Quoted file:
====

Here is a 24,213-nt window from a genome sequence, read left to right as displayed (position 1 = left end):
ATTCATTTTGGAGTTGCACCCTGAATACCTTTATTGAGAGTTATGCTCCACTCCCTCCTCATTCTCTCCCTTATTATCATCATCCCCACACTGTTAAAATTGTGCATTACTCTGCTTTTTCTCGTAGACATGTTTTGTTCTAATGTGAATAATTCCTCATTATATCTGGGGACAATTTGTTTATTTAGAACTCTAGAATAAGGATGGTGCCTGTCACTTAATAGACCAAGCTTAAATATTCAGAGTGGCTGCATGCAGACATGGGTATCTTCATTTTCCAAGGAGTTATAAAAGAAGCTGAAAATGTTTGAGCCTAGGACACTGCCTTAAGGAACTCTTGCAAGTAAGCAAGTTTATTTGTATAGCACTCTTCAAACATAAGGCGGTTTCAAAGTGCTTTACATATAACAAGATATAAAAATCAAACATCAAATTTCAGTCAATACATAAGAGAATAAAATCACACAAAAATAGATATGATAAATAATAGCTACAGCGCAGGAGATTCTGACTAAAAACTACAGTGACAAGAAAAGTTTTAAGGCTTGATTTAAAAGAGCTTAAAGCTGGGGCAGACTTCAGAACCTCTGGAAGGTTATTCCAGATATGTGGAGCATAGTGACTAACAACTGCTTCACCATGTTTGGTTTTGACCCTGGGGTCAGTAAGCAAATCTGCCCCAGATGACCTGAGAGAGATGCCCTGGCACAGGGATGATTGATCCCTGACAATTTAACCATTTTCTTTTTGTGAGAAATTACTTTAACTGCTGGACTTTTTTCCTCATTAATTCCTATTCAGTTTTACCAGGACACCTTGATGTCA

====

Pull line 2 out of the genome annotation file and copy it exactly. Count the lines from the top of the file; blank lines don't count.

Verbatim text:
ATTCATTTTGGAGTTGCACCCTGAATACCTTTATTGAGAGTTATGCTCCACTCCCTCCTCATTCTCTCCCTTATTATCATCATCCCCACACTGTTAAAATTGTGCATTACTCTGCTTTTTCTCGTAGACATGTTTTGTTCTAATGTGAATAATTCCTCATTATATCTGGGGACAATTTGTTTATTTAGAACTCTAGAATAAGGATGGTGCCTGTCACTTAATAGACCAAGCTTAAATATTCAGAGTGGCTGCATGCAGACATGGGTATCTTCATTTTCCAAGGAGTTATAAAAGAAGCTGAAAATGTTTGAGCCTAGGACACTGCCTTAAGGAACTCTTGCAAGTAAGCAAGTTTATTTGTATAGCACTCTTCAAACATAAGGCGGTTTCAAAGTGCTTTACATATAACAAGATATAAAAATCAAACATCAAATTTCAGTCAATACATAAGAGAATAAAATCACACAAAAATAGATATGATAAATAATAGCTACAGCGCAGGAGATTCTGACTAAAAACTACAGTGACAAGAAAAGTTTTAAGGCTTGATTTAAAAGAGCTTAAAGCTGGGGCAGACTTCAGAACCTCTGGAAGGTTATTCCAGATATGTGGAGCATAGTGACTAACAACTGCTTCACCATGTTTGGTTTTGACCCTGGGGTCAGTAAGCAAATCTGCCCCAGATGACCTGAGAGAGATGCCCTGGCACAGGGATGATTGATCCCTGACAATTTAACCATTTTCTTTTTGTGAGAAATTACTTTAACTGCTGGACTTTTTTCCTCATTAATTCCTATTCAGTTTTACCAGGACACCTTGATGTCA